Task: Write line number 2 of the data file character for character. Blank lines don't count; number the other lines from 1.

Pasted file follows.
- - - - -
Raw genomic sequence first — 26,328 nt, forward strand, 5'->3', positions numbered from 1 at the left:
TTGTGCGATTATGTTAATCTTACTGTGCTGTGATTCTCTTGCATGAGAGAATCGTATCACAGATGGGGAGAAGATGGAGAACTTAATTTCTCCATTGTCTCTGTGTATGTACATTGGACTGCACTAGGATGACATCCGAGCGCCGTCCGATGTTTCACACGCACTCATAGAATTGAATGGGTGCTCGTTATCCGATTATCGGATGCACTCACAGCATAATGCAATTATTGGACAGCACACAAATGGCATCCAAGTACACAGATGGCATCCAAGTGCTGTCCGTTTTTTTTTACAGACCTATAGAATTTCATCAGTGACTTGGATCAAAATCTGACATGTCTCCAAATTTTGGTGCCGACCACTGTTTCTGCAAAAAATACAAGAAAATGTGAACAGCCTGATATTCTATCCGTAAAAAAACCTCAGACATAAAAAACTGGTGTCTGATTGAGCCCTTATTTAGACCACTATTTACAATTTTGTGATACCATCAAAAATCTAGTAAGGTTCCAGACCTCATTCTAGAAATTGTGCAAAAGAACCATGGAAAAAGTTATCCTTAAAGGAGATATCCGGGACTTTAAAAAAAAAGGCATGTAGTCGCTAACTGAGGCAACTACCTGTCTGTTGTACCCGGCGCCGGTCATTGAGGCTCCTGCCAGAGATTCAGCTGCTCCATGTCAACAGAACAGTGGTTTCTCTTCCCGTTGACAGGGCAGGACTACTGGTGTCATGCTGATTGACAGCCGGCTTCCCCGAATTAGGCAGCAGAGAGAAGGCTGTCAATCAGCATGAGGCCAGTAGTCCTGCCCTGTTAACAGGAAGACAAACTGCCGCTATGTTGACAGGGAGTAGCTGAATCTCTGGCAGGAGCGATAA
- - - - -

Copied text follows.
TTGTGCGATTATGTTAATCTTACTGTGCTGTGATTCTCTTGCATGAGAGAATCGTATCACAGATGGGGAGAAGATGGAGAACTTAATTTCTCCATTGTCTCTGTGTATGTACATTGGACTGCACTAGGATGACATCCGAGCGCCGTCCGATGTTTCACACGCACTCATAGAATTGAATGGGTGCTCGTTATCCGATTATCGGATGCACTCACAGCATAATGCAATTATTGGACAGCACACAAATGGCATCCAAGTACACAGATGGCATCCAAGTGCTGTCCGTTTTTTTTTACAGACCTATAGAATTTCATCAGTGACTTGGATCAAAATCTGACATGTCTCCAAATTTTGGTGCCGACCACTGTTTCTGCAAAAAATACAAGAAAATGTGAACAGCCTGATATTCTATCCGTAAAAAAACCTCAGACATAAAAAACTGGTGTCTGATTGAGCCCTTATTTAGACCACTATTTACAATTTTGTGATACCATCAAAAATCTAGTAAGGTTCCAGACCTCATTCTAGAAATTGTGCAAAAGAACCATGGAAAAAGTTATCCTTAAAGGAGATATCCGGGACTTTAAAAAAAAAGGCATGTAGTCGCTAACTGAGGCAACTACCTGTCTGTTGTACCCGGCGCCGGTCATTGAGGCTCCTGCCAGAGATTCAGCTGCTCCATGTCAACAGAACAGTGGTTTCTCTTCCCGTTGACAGGGCAGGACTACTGGTGTCATGCTGATTGACAGCCGGCTTCCCCGAATTAGGCAGCAGAGAGAAGGCTGTCAATCAGCATGAGGCCAGTAGTCCTGCCCTGTTAACAGGAAGACAAACTGCCGCTATGTTGACAGGGAGTAGCTGAATCTCTGGCAGGAGCGATAA